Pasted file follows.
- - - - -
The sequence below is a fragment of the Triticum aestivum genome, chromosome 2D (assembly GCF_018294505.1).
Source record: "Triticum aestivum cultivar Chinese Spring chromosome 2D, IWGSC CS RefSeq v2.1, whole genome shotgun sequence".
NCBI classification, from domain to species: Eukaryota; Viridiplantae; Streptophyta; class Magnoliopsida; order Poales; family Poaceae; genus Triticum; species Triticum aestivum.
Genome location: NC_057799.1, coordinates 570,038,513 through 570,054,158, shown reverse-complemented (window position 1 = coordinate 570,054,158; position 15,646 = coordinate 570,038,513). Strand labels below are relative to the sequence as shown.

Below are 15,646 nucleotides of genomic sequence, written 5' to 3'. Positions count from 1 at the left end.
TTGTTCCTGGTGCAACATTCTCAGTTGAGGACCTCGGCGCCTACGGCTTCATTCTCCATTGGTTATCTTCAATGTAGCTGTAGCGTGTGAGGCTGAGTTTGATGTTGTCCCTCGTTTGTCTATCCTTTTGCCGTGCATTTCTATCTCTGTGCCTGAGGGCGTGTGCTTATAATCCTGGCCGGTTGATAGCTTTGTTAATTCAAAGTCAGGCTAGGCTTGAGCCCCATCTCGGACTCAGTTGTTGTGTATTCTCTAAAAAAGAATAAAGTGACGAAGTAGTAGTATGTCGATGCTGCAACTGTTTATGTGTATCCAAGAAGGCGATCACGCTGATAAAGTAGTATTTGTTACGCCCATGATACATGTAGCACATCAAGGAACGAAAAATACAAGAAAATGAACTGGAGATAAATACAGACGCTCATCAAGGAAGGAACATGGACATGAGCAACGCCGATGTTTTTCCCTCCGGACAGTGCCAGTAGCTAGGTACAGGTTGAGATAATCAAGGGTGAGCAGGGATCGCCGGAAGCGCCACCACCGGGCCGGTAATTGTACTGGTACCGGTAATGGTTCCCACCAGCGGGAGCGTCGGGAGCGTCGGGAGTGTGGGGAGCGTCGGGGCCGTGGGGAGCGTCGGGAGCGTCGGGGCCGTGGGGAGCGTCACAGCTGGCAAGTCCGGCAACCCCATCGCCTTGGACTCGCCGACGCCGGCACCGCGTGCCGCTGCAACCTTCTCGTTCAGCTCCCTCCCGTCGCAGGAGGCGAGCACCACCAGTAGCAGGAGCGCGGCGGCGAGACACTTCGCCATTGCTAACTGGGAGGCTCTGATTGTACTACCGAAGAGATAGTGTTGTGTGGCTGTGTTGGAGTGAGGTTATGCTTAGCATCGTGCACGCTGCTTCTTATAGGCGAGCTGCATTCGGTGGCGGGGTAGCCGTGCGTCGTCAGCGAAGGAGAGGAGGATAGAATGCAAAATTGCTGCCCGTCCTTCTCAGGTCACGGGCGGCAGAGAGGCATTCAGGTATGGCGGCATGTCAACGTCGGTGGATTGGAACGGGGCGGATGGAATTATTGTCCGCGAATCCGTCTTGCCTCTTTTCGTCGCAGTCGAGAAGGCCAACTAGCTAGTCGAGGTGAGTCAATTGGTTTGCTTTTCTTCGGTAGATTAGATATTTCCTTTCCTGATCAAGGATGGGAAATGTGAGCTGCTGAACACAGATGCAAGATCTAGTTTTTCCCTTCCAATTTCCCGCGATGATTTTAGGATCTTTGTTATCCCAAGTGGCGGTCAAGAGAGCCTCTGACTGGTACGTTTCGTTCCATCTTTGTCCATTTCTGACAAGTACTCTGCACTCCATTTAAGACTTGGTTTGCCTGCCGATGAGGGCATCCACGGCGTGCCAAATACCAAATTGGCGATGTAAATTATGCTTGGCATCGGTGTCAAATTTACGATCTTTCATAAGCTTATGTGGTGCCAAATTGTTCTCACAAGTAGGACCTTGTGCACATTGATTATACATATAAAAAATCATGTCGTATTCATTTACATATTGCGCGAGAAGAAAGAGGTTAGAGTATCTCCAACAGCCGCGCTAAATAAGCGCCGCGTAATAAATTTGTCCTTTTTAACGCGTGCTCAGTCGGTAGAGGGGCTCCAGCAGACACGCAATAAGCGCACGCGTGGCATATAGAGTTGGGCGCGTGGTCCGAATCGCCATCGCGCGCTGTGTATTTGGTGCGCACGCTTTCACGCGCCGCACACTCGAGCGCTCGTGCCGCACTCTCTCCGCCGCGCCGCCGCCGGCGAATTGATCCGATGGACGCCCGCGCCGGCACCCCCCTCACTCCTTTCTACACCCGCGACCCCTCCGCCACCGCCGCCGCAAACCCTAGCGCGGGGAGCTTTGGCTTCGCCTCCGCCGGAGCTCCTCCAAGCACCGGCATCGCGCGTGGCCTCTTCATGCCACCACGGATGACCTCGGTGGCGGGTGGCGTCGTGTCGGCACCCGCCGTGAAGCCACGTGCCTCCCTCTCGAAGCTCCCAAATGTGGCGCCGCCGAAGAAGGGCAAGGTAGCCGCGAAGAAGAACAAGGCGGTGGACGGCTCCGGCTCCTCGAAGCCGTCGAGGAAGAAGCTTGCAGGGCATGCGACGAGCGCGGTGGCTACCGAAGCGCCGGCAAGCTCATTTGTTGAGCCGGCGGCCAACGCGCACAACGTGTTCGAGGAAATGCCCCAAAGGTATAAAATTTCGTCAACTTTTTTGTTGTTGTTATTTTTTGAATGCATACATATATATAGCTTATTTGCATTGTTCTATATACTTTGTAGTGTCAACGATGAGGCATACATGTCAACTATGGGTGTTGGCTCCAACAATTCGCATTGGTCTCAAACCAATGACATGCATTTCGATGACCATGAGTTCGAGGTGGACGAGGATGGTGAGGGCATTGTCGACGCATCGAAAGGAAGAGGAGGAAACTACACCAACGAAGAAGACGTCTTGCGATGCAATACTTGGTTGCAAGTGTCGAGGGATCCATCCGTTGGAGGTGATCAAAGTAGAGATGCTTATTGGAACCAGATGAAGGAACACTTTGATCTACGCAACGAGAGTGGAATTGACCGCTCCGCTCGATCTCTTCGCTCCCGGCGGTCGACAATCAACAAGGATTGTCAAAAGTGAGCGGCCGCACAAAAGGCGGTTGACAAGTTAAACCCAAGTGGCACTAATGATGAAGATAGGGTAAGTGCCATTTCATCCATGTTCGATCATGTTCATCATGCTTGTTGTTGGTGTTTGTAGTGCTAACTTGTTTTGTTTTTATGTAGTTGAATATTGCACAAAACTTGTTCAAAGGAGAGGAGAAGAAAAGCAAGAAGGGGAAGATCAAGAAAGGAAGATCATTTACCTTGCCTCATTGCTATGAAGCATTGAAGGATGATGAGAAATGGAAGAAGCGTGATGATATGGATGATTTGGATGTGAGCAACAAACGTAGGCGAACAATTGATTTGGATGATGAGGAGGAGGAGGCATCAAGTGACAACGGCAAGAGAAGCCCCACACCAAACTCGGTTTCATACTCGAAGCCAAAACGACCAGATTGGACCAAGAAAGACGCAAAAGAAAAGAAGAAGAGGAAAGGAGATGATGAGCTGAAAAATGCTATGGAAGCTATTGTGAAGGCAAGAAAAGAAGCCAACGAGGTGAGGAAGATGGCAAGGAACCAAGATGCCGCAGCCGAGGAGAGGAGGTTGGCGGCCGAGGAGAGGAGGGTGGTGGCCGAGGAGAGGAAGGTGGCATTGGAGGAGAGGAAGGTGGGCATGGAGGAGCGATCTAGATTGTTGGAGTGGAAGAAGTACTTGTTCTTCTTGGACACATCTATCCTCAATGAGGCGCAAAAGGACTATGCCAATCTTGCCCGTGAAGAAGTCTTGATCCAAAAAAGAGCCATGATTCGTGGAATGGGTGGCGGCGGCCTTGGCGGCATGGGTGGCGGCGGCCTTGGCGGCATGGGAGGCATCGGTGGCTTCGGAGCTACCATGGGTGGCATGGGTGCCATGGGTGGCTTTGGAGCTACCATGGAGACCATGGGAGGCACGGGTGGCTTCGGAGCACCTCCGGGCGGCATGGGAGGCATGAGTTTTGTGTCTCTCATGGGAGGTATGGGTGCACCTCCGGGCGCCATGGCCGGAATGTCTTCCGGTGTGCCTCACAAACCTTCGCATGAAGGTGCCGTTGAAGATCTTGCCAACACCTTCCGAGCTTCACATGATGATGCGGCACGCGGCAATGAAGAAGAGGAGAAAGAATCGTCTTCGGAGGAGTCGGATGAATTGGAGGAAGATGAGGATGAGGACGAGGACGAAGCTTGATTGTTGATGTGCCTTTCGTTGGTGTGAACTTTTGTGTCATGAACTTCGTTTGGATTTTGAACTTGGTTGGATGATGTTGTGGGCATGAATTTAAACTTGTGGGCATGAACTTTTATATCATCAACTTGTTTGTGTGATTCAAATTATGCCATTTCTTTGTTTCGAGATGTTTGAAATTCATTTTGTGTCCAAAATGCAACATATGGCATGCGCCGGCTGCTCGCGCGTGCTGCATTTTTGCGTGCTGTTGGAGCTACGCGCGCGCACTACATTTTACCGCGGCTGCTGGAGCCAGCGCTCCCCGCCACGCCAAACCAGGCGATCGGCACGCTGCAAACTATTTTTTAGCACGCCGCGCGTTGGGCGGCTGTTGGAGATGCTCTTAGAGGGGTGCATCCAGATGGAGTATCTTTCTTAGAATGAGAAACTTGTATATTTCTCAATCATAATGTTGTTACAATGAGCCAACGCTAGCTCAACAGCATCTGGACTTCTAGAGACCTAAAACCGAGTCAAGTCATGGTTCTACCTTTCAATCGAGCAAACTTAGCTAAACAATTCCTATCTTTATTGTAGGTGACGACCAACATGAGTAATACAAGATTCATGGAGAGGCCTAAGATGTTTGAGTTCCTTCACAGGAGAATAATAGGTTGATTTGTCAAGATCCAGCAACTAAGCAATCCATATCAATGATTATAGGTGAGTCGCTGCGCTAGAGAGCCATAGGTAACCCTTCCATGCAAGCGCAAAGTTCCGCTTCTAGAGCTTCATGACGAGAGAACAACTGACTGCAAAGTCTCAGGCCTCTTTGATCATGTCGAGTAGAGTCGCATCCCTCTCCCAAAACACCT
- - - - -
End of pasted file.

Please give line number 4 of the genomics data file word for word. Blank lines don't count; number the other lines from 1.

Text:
Genome location: NC_057799.1, coordinates 570,038,513 through 570,054,158, shown reverse-complemented (window position 1 = coordinate 570,054,158; position 15,646 = coordinate 570,038,513). Strand labels below are relative to the sequence as shown.